dc.description.abstract<table><tr><td colspan="2" class="item-title">Development and Implementation of a Patient Simulation Laboratory for Teaching Emergency Nursing</td></tr><tr class="item-sponsor"><td class="label">Conference Sponsor:</td><td class="value">Emergency Nurses Association</td></tr><tr class="item-year"><td class="label">Conference Year:</td><td class="value">1999</td></tr><tr class="item-author"><td class="label">Author:</td><td class="value">Patricia, , Morton</td></tr><tr class="item-address"><td class="label">Contact Address:</td><td class="value">University of Maryland School of Nursing, 655 W. Lombard Street, Baltimore, MD, 21201</td></tr><tr class="item-phone"><td class="label">Contact Telephone:</td><td class="value">USA</td></tr><tr><td colspan="2" class="item-abstract">Clinical Topic: Rapid technological advances, increased levels of patient acuity, escalating numbers of uninsured patients, and pressures for cost containment have placed enormous demands on emergency nurses. To better prepare nurses for the challenge of emergency nursing, this project involved the development and implementation of a patient simulation laboratory in a school of nursing. The purpose of the laboratory is to provide students with a risk free environment to gain the knowledge and skills for emergency nursing practice.<br/><br/>Implementation: Planning and implementation included the following steps: 1) creating a vision of the laboratory; 2) obtaining administrative approval and support; 3) acquiring funding from a private foundation and from alumni donors; 4) securing equipment donations such as defibrillators, cardiac monitors, IV infusion pumps, and pulse oximeters from medical equipment corporations; 5) purchasing additional equipment such as beds, a ventilator, 12 lead EKG machines, mannequins, computers, and software; and 6) integrating simulation as a teaching method in addition to lecture and clinical experiences.<br/><br/>Outcomes: The outcomes of this clinical project included: 1) the creation of a ten bed patient simulation laboratory; 2) opportunities for learning experiences in which the learners are actively engaged in the learning process and receive immediate feedback and reinforcement of learning; 3) a setting where learners are able to make mistakes and refine skills in an atmosphere free of danger, anxiety, censure, or embarrassment; and 4) development of decision-making, problem solving, and psychomotor skills before students experience the reality of the clinical setting.<br/><br/>Recommendations: Recommendations for use of simulation laboratories for teaching include: 1) increased use of simulation as teaching method for students; 2) formation of partnerships between clinical settings and schools of nursing for the purpose of sharing the resources of a simulation laboratory for learning; 3) increased use of simulation as a method for orientation to emergency nursing and as a method to validate competencies; and 4) research to investigate the outcomes of simulation as a teaching method. [Clinical Poster Presentation]</td></tr></table>en_GB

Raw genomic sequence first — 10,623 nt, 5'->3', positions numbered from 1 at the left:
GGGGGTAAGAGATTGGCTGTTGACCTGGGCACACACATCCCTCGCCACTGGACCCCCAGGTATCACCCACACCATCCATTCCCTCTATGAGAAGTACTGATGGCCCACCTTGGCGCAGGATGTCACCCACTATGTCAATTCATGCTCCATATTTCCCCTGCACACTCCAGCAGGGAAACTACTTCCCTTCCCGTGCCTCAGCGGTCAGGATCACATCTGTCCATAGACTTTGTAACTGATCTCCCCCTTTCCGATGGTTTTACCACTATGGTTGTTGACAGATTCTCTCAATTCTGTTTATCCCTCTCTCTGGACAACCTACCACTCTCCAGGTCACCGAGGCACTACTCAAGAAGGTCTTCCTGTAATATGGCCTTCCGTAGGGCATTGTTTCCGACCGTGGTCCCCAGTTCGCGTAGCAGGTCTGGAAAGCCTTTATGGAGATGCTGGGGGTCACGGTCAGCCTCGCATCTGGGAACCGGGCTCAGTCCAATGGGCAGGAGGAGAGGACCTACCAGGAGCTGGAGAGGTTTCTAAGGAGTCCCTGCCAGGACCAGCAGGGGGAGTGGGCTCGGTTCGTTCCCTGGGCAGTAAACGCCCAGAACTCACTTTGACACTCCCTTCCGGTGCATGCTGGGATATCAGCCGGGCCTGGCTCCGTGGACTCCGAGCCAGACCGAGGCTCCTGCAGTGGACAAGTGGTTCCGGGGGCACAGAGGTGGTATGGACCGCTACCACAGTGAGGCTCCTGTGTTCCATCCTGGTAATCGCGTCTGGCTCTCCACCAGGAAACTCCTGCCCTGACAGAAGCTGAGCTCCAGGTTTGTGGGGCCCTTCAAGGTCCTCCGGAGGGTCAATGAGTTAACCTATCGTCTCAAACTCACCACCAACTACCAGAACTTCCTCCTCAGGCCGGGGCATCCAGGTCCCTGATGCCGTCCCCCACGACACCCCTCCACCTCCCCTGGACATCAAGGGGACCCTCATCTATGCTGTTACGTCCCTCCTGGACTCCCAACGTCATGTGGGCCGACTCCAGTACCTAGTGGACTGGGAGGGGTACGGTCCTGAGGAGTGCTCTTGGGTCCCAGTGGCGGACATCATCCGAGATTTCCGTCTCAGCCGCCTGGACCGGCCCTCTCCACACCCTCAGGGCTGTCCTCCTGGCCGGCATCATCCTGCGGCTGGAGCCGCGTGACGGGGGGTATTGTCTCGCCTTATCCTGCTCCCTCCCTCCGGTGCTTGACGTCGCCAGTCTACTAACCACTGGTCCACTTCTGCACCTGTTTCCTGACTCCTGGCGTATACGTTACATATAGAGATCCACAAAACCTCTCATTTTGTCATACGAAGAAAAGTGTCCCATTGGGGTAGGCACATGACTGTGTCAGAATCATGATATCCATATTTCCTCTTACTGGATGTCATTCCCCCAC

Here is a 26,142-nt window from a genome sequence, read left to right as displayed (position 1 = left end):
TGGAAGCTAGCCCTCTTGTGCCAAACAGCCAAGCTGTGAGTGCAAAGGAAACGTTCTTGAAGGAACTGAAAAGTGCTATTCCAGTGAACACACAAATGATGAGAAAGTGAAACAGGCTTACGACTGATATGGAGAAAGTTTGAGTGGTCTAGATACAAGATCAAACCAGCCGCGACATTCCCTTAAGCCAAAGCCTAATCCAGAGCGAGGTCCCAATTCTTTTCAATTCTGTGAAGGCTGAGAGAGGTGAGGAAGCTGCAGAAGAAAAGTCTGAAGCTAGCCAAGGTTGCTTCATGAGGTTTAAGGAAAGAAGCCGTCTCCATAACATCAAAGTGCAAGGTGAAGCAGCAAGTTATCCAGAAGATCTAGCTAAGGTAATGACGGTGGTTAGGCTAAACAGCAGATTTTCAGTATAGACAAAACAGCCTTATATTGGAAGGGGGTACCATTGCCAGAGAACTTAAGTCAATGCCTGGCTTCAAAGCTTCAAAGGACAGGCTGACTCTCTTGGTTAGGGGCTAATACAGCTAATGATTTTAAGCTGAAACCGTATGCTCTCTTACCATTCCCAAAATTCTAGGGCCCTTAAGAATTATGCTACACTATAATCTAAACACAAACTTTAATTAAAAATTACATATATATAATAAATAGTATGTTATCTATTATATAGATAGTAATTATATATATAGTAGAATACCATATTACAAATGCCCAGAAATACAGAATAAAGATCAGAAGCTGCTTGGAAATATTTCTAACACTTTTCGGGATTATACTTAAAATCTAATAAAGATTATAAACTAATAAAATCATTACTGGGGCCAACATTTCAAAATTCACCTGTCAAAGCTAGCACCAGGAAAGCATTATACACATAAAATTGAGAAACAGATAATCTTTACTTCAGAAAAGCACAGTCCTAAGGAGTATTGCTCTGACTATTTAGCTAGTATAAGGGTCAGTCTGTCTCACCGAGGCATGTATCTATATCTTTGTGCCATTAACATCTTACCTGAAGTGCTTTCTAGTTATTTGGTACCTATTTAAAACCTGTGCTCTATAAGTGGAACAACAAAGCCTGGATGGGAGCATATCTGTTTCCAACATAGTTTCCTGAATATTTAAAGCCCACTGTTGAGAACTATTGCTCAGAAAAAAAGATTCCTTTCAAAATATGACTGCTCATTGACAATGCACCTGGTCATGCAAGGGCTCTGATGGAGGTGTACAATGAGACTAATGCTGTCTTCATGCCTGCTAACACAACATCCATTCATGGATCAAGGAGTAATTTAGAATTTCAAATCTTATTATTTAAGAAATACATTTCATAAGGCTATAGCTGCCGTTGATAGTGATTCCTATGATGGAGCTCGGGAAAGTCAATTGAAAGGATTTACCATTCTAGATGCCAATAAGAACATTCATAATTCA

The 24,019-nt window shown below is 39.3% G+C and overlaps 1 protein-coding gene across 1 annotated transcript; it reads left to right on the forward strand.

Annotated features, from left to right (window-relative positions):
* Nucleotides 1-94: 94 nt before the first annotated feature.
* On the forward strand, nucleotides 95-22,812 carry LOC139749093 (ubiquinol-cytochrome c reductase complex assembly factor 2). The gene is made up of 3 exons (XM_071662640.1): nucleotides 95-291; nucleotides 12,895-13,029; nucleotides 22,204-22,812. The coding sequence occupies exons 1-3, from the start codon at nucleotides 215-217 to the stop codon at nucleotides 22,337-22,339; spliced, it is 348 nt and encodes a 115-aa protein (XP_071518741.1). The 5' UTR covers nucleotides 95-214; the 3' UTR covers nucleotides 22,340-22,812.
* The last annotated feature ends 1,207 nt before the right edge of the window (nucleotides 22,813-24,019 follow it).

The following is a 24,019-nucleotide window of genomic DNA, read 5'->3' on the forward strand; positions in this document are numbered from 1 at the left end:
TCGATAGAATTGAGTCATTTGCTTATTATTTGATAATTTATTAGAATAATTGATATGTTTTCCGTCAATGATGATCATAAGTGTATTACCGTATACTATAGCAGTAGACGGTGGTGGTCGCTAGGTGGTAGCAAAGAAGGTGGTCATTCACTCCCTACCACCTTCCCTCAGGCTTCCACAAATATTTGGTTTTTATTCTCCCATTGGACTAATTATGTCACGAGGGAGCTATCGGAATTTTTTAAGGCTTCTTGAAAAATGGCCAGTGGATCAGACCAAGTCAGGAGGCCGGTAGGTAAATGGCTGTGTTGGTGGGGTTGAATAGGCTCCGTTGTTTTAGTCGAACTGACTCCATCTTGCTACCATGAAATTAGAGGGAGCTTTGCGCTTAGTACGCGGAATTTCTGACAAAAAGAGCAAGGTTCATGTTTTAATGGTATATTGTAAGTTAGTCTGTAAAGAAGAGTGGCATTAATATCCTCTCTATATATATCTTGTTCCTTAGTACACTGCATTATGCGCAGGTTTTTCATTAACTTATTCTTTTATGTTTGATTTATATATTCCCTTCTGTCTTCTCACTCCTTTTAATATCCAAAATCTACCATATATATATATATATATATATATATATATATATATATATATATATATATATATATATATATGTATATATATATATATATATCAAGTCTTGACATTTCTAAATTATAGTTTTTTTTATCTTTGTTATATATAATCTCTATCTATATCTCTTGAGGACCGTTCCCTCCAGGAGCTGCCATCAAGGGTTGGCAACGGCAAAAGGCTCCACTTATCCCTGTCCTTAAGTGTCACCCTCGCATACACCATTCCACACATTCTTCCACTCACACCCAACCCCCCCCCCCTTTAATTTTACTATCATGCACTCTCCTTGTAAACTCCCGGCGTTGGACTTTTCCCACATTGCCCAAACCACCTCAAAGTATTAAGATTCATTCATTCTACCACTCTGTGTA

dc.date.available2011-10-27T10:31:28Z-
dc.date.issued2011-10-17en_GB
dc.date.accessioned2011-10-27T10:31:28Z-
dc.description.sponsorshipEmergency Nurses Associationen_GB